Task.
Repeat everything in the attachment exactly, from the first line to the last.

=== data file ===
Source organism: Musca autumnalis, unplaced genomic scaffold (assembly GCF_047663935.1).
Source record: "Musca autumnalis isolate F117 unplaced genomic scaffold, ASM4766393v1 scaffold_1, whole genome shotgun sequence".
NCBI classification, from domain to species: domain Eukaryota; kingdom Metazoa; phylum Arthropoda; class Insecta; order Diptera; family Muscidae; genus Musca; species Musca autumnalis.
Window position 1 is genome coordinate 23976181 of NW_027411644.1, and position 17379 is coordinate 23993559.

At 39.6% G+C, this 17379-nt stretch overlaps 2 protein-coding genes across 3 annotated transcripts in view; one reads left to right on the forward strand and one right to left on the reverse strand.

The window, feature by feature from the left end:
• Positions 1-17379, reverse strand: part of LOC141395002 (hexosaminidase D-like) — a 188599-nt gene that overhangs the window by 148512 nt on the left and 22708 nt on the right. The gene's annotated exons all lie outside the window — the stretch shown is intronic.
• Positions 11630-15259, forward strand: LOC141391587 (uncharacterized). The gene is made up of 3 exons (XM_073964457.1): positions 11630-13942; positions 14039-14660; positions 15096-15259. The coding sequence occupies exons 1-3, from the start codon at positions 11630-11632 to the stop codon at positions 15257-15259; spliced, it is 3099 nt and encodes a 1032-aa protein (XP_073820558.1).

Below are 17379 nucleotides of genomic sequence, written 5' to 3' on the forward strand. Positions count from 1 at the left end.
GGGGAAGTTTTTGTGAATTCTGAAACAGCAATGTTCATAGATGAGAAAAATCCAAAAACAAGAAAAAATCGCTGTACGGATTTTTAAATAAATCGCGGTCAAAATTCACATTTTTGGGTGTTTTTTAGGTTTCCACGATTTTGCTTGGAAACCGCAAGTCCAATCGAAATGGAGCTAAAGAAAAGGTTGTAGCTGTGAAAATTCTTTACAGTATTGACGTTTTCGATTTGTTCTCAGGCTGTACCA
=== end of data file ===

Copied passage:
Source organism: Musca autumnalis, unplaced genomic scaffold (assembly GCF_047663935.1).
Source record: "Musca autumnalis isolate F117 unplaced genomic scaffold, ASM4766393v1 scaffold_1, whole genome shotgun sequence".
NCBI classification, from domain to species: domain Eukaryota; kingdom Metazoa; phylum Arthropoda; class Insecta; order Diptera; family Muscidae; genus Musca; species Musca autumnalis.
Window position 1 is genome coordinate 23976181 of NW_027411644.1, and position 17379 is coordinate 23993559.

At 39.6% G+C, this 17379-nt stretch overlaps 2 protein-coding genes across 3 annotated transcripts in view; one reads left to right on the forward strand and one right to left on the reverse strand.

The window, feature by feature from the left end:
• Positions 1-17379, reverse strand: part of LOC141395002 (hexosaminidase D-like) — a 188599-nt gene that overhangs the window by 148512 nt on the left and 22708 nt on the right. The gene's annotated exons all lie outside the window — the stretch shown is intronic.
• Positions 11630-15259, forward strand: LOC141391587 (uncharacterized). The gene is made up of 3 exons (XM_073964457.1): positions 11630-13942; positions 14039-14660; positions 15096-15259. The coding sequence occupies exons 1-3, from the start codon at positions 11630-11632 to the stop codon at positions 15257-15259; spliced, it is 3099 nt and encodes a 1032-aa protein (XP_073820558.1).

Below are 17379 nucleotides of genomic sequence, written 5' to 3' on the forward strand. Positions count from 1 at the left end.
GGGGAAGTTTTTGTGAATTCTGAAACAGCAATGTTCATAGATGAGAAAAATCCAAAAACAAGAAAAAATCGCTGTACGGATTTTTAAATAAATCGCGGTCAAAATTCACATTTTTGGGTGTTTTTTAGGTTTCCACGATTTTGCTTGGAAACCGCAAGTCCAATCGAAATGGAGCTAAAGAAAAGGTTGTAGCTGTGAAAATTCTTTACAGTATTGACGTTTTCGATTTGTTCTCAGGCTGTACCA